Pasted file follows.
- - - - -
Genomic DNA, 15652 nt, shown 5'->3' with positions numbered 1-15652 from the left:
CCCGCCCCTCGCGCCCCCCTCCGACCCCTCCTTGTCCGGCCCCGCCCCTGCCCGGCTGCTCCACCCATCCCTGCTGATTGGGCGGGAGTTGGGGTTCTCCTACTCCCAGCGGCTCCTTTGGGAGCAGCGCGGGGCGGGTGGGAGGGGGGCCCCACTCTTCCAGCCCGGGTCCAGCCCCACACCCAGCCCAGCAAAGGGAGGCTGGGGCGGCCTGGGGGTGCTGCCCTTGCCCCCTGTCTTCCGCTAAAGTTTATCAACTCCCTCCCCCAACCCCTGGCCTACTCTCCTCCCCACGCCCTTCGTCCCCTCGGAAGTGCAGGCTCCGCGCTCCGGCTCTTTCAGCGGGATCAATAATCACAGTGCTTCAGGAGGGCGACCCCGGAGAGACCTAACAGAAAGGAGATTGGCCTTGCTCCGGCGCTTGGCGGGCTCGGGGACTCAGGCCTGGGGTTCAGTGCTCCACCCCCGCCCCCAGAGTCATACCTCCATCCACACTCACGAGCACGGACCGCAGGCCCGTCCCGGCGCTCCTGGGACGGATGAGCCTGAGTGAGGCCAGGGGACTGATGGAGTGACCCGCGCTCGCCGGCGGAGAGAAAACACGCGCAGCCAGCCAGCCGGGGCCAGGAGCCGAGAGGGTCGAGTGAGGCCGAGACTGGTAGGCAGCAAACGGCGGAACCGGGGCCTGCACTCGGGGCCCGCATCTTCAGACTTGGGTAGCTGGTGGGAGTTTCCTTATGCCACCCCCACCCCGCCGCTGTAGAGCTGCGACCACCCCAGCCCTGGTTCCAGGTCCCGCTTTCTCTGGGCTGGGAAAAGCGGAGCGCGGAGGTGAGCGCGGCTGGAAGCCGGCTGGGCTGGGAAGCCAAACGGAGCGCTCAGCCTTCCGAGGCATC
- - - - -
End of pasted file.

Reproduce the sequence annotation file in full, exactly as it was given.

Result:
Genomic DNA, 15652 nt, shown 5'->3' with positions numbered 1-15652 from the left:
CCCGCCCCTCGCGCCCCCCTCCGACCCCTCCTTGTCCGGCCCCGCCCCTGCCCGGCTGCTCCACCCATCCCTGCTGATTGGGCGGGAGTTGGGGTTCTCCTACTCCCAGCGGCTCCTTTGGGAGCAGCGCGGGGCGGGTGGGAGGGGGGCCCCACTCTTCCAGCCCGGGTCCAGCCCCACACCCAGCCCAGCAAAGGGAGGCTGGGGCGGCCTGGGGGTGCTGCCCTTGCCCCCTGTCTTCCGCTAAAGTTTATCAACTCCCTCCCCCAACCCCTGGCCTACTCTCCTCCCCACGCCCTTCGTCCCCTCGGAAGTGCAGGCTCCGCGCTCCGGCTCTTTCAGCGGGATCAATAATCACAGTGCTTCAGGAGGGCGACCCCGGAGAGACCTAACAGAAAGGAGATTGGCCTTGCTCCGGCGCTTGGCGGGCTCGGGGACTCAGGCCTGGGGTTCAGTGCTCCACCCCCGCCCCCAGAGTCATACCTCCATCCACACTCACGAGCACGGACCGCAGGCCCGTCCCGGCGCTCCTGGGACGGATGAGCCTGAGTGAGGCCAGGGGACTGATGGAGTGACCCGCGCTCGCCGGCGGAGAGAAAACACGCGCAGCCAGCCAGCCGGGGCCAGGAGCCGAGAGGGTCGAGTGAGGCCGAGACTGGTAGGCAGCAAACGGCGGAACCGGGGCCTGCACTCGGGGCCCGCATCTTCAGACTTGGGTAGCTGGTGGGAGTTTCCTTATGCCACCCCCACCCCGCCGCTGTAGAGCTGCGACCACCCCAGCCCTGGTTCCAGGTCCCGCTTTCTCTGGGCTGGGAAAAGCGGAGCGCGGAGGTGAGCGCGGCTGGAAGCCGGCTGGGCTGGGAAGCCAAACGGAGCGCTCAGCCTTCCGAGGCATC